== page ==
The San Jose Sharks do not want to make excuses for falling to the Los Angeles Kings Wednesday, October 30. Whatever the reasons, they have not won at Staples Center since April of 2012.
They had better hope this loss was not an indication their Pacific Division rival is the better team this year, too. After a 10-1-1 start, it looked like they were back on top. It could be that this loss was simply because they were tired from their road trip, injuries finally caught up with them or they were due for a bad game after a dozen good ones.
The Sharks were outplayed in every phase of the game but blocked shots (17-7, with a 27-18 edge in the percentage of attempts blocked and one every 1.4 shots allowed vs. every 2.9). The Kings had a whopping 39-23 edge in faceoffs, yet had only three more giveaways (20-17) and managed two more takeaways (5-3).
Thanks to San Jose’s shot-blocking, the extra 17 possessions contributed to a just a 23-20 edge in shots on goal. However, Los Angeles attempted 24 more shots (63-39) and still registered more than twice the hits (46-21). That speaks to a team that was more ready for the high level of competition…at least after the first shift.
Ten seconds into the game, Tyler Kennedy already had the puck deep in the attacking zone and found Logan Couture in the right faceoff circle. The team’s scoring leader pulled up to give himself a passing lane for a pinching Marc-Edouard Vlasic, who added yet another of the many one-timer goals for the Sharks this season.
From there, the Kings bounced back. It only took a little over two minutes for Drew Doughty to slap home a tying goal. They did give up another go-ahead, one-timer goal from the slot on an odd-man rush—Tommy Wingels feeding Joe Pavelski—but had drawn even in shots for the final 19:47 of the period and were controlling the puck.
Just over three minutes after regulation, Dustin Brown got the puck to Slava Voynov, whose point-shot was tipped in by Jarret Stoll to even the score. The teams settled down defensively until Kyle Clifford ran into Antti Niemi and knocked the net off the moorings—too much contact for officials not to call no matter how accidental or harmless—late in the second. Jason Demers got the puck to Patrick Marleau on the boards 40 seconds into the power play, who laced another beautiful pass to the slot Couture one-timed home to regain the lead.
San Jose made that stand until their second penalty for too many men on the ice—another example of poor play—with eight minutes to go. Los Angeles needed just 21 seconds to score, with Anze Kopitar recovering a the puck from Mike Richards and feeding Justin Williams to tie the game.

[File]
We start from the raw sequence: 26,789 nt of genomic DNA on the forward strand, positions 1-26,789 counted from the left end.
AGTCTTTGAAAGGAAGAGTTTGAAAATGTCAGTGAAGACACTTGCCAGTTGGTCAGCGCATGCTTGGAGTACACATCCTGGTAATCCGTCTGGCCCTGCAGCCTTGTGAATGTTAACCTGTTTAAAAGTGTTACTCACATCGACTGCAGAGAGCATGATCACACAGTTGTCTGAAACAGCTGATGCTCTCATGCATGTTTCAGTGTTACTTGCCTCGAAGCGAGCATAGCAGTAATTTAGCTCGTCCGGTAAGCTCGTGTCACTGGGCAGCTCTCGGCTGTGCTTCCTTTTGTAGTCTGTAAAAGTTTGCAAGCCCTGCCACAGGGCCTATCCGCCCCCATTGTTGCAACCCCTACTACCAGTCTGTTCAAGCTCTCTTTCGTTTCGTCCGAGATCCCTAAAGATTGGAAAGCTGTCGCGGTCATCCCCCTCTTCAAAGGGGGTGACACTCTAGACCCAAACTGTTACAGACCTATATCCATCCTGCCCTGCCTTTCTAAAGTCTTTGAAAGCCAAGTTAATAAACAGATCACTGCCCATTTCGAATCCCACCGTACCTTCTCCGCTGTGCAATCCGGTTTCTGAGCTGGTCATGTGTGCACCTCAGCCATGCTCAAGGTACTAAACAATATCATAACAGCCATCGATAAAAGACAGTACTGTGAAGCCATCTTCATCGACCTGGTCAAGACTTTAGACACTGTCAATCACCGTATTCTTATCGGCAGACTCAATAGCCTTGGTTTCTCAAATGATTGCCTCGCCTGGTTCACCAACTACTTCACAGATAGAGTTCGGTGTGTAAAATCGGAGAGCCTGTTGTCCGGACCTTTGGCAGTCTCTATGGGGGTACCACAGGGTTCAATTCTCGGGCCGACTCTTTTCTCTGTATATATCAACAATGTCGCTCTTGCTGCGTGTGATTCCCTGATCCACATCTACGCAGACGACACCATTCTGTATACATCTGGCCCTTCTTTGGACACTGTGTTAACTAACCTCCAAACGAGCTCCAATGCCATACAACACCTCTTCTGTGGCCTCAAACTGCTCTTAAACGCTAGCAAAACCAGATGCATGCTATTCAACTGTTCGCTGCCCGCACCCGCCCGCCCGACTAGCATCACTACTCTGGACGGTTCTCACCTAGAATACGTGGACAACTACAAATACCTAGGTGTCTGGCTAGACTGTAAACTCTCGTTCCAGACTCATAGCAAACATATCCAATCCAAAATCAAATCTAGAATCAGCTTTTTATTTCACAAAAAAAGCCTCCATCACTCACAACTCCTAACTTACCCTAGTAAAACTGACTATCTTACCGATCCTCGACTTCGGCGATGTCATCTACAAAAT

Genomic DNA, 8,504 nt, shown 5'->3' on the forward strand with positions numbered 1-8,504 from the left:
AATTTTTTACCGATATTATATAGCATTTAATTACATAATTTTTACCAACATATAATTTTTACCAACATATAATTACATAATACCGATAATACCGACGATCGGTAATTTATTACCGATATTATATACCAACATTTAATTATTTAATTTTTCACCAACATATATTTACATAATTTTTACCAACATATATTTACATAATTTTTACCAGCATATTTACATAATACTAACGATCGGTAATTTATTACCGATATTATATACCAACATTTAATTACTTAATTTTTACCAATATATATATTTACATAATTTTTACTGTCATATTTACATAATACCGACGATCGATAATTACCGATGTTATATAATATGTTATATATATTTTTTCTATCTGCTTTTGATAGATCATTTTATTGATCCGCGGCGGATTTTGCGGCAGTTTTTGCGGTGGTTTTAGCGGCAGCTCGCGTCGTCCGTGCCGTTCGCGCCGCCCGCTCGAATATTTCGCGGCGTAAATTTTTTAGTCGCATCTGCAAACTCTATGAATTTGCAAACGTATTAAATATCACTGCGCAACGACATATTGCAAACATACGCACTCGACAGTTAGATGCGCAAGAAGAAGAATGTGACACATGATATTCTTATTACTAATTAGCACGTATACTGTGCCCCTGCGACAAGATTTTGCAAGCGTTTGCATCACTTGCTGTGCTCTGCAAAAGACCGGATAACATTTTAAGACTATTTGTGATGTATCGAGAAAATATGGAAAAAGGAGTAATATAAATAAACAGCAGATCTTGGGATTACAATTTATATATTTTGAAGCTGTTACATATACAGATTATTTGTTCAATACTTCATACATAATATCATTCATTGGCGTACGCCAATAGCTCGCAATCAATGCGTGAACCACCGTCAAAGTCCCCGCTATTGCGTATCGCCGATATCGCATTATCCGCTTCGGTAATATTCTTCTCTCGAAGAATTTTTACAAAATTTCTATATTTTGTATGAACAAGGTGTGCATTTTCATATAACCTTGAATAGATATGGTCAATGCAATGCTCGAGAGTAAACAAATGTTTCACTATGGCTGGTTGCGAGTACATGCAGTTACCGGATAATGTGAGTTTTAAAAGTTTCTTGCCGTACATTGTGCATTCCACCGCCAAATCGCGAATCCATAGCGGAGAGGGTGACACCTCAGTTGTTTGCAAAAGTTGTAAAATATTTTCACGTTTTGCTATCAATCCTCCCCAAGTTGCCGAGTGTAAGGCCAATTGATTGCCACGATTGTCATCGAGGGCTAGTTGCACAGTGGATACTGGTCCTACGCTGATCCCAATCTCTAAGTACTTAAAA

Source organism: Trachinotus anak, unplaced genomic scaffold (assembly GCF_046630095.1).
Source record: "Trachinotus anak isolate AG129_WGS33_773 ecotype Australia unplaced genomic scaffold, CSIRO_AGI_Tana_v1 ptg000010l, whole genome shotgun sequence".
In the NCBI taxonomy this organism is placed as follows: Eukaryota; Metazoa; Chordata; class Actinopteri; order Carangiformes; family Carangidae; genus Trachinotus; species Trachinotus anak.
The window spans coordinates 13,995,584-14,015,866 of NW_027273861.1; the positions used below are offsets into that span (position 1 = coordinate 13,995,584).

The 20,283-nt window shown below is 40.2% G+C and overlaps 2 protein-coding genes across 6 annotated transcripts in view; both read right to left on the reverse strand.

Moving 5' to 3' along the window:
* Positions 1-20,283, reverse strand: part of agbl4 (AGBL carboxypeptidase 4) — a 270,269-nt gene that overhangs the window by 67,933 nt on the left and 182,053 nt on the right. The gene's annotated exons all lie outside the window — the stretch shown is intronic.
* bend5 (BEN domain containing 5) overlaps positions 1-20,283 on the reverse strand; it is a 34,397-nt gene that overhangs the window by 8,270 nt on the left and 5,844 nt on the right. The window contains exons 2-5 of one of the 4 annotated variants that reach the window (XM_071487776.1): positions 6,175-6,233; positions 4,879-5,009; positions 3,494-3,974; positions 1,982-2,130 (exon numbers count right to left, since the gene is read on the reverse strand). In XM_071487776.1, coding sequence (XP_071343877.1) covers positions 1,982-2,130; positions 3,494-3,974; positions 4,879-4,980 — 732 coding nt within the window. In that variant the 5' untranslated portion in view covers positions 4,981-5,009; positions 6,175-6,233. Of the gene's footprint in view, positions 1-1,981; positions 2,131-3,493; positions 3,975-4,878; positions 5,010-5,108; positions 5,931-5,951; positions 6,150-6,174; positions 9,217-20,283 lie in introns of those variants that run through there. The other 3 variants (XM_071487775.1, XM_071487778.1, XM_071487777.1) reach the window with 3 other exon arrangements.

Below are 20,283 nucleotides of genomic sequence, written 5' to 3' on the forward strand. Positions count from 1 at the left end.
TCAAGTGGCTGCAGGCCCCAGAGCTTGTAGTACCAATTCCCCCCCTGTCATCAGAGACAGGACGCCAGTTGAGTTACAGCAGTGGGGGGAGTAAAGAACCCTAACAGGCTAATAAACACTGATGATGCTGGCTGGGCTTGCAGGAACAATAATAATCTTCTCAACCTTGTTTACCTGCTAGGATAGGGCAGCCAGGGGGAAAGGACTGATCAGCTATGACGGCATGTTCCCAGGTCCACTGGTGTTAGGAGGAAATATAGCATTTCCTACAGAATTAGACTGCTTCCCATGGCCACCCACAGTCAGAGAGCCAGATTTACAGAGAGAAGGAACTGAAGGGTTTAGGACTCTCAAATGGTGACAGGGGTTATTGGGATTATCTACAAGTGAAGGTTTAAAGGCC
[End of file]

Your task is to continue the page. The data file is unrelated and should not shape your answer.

The Sharks clung to the point they had earned from there. Outside of one power play, they had no shots and just three attempts in the final 15-plus minutes. Once overtime hit, they were simply overwhelmed. After the Kings won both faceoffs, registering both shots, all three attempts and getting the only takeaway and hit, Justin Braun had to hook Jeff Carter. On their third attempt and second shot 99 seconds later, they won the game when Kopitar one-timed a Doughty pass.
While this was a team performance by the Kings, there were three of their players that stuck out. Williams was also one of three players to score a goal and assist for the home crowd, but is left off for two giveaways to just one takeaway, though he got three of five shots on goal.
The Sharks needed a couple impact performances to earn a point, and Couture (goal, assist) was narrowly left off the three stars for winning just two of nine faceoffs, having a giveaway to go with his takeaway and missing the net on his other three shots.
- Kopitar’s game-winning goal and assist came with four shots in five attempts, one hit, one takeaway and 12 wins in 18 draws.
- Not only did Doughty set up the game-winner, but he scored the first Los Angeles goal on one of his two shots on goal (six attempts) and added two hits.
- Vlasic was tied with John McCarthy for the lead in blocks (three) and both were among many Sharks tied with two hits. His goal shows the offensive skill he was known for before coming to the NHL.
On a side note, Martin Havlat returned to the ice for the first time in over five months. He attempted just one shot (blocked) but surprisingly two hits and a blocked shot. More importantly, he survived at least two big hits.